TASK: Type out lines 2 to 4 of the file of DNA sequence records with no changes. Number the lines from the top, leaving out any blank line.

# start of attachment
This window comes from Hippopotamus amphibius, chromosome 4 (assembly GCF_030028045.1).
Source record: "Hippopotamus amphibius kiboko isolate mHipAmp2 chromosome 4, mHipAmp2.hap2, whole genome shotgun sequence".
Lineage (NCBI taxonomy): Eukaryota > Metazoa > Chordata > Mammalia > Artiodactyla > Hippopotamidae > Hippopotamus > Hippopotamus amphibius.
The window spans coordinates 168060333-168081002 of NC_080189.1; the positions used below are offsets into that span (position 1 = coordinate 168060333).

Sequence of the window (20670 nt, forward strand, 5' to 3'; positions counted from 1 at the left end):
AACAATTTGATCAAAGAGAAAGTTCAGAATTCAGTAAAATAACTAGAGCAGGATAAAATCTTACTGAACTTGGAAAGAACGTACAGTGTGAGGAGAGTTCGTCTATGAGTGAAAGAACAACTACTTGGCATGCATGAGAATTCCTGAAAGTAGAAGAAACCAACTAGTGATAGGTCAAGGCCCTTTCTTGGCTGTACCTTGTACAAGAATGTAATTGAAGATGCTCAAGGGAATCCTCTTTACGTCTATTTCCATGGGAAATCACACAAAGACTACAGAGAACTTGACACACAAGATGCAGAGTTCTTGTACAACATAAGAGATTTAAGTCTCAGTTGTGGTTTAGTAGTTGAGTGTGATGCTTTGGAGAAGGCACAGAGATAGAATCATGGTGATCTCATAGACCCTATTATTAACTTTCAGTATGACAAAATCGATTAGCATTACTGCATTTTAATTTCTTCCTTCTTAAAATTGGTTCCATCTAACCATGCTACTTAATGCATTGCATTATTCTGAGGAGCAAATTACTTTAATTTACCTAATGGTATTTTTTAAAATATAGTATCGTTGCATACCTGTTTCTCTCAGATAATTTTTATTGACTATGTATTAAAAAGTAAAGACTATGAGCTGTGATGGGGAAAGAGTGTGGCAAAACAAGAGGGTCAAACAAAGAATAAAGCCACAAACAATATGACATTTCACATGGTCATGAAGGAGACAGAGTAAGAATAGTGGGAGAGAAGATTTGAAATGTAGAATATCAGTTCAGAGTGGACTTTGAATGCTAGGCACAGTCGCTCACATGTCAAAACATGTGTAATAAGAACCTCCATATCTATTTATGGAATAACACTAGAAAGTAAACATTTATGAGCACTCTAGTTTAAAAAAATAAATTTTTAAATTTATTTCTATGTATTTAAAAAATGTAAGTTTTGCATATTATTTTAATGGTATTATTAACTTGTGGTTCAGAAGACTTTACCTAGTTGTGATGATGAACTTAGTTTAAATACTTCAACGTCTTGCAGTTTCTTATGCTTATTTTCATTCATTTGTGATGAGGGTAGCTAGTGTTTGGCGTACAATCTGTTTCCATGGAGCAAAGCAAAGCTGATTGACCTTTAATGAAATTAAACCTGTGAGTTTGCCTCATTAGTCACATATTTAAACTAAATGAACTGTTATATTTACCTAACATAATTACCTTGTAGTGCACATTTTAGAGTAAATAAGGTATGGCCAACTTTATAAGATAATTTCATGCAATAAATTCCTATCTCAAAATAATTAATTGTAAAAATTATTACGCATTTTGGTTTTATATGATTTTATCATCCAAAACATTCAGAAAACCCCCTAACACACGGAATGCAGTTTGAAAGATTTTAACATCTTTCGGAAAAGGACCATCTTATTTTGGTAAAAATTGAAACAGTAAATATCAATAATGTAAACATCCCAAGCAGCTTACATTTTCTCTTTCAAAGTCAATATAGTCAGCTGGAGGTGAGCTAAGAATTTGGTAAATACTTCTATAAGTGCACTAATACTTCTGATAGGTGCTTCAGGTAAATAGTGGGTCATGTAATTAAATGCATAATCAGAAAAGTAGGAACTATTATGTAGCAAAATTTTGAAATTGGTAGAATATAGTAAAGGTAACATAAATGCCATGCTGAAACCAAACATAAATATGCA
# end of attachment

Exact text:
Source record: "Hippopotamus amphibius kiboko isolate mHipAmp2 chromosome 4, mHipAmp2.hap2, whole genome shotgun sequence".
Lineage (NCBI taxonomy): Eukaryota > Metazoa > Chordata > Mammalia > Artiodactyla > Hippopotamidae > Hippopotamus > Hippopotamus amphibius.
The window spans coordinates 168060333-168081002 of NC_080189.1; the positions used below are offsets into that span (position 1 = coordinate 168060333).